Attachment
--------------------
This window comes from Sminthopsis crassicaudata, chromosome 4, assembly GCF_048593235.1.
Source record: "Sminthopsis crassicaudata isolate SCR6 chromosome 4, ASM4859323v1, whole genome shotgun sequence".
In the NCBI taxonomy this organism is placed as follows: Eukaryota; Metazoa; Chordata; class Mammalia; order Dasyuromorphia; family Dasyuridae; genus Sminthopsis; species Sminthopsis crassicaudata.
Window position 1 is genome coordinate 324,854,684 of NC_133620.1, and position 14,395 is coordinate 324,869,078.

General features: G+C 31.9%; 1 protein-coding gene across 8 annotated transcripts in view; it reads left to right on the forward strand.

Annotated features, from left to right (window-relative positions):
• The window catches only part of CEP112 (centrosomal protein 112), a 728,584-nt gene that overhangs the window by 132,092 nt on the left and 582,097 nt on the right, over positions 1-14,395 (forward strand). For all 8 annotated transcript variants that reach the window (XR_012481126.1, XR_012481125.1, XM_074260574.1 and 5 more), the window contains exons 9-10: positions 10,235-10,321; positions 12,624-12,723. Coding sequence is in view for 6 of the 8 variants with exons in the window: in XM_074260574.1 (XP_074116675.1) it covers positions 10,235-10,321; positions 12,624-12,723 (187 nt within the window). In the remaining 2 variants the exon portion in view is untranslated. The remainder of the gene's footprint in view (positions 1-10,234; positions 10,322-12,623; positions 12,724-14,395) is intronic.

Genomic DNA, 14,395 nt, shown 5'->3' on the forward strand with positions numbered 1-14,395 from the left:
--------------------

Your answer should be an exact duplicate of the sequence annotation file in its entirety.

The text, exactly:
This window comes from Sminthopsis crassicaudata, chromosome 4, assembly GCF_048593235.1.
Source record: "Sminthopsis crassicaudata isolate SCR6 chromosome 4, ASM4859323v1, whole genome shotgun sequence".
In the NCBI taxonomy this organism is placed as follows: Eukaryota; Metazoa; Chordata; class Mammalia; order Dasyuromorphia; family Dasyuridae; genus Sminthopsis; species Sminthopsis crassicaudata.
Window position 1 is genome coordinate 324,854,684 of NC_133620.1, and position 14,395 is coordinate 324,869,078.

General features: G+C 31.9%; 1 protein-coding gene across 8 annotated transcripts in view; it reads left to right on the forward strand.

Annotated features, from left to right (window-relative positions):
• The window catches only part of CEP112 (centrosomal protein 112), a 728,584-nt gene that overhangs the window by 132,092 nt on the left and 582,097 nt on the right, over positions 1-14,395 (forward strand). For all 8 annotated transcript variants that reach the window (XR_012481126.1, XR_012481125.1, XM_074260574.1 and 5 more), the window contains exons 9-10: positions 10,235-10,321; positions 12,624-12,723. Coding sequence is in view for 6 of the 8 variants with exons in the window: in XM_074260574.1 (XP_074116675.1) it covers positions 10,235-10,321; positions 12,624-12,723 (187 nt within the window). In the remaining 2 variants the exon portion in view is untranslated. The remainder of the gene's footprint in view (positions 1-10,234; positions 10,322-12,623; positions 12,724-14,395) is intronic.

Genomic DNA, 14,395 nt, shown 5'->3' on the forward strand with positions numbered 1-14,395 from the left: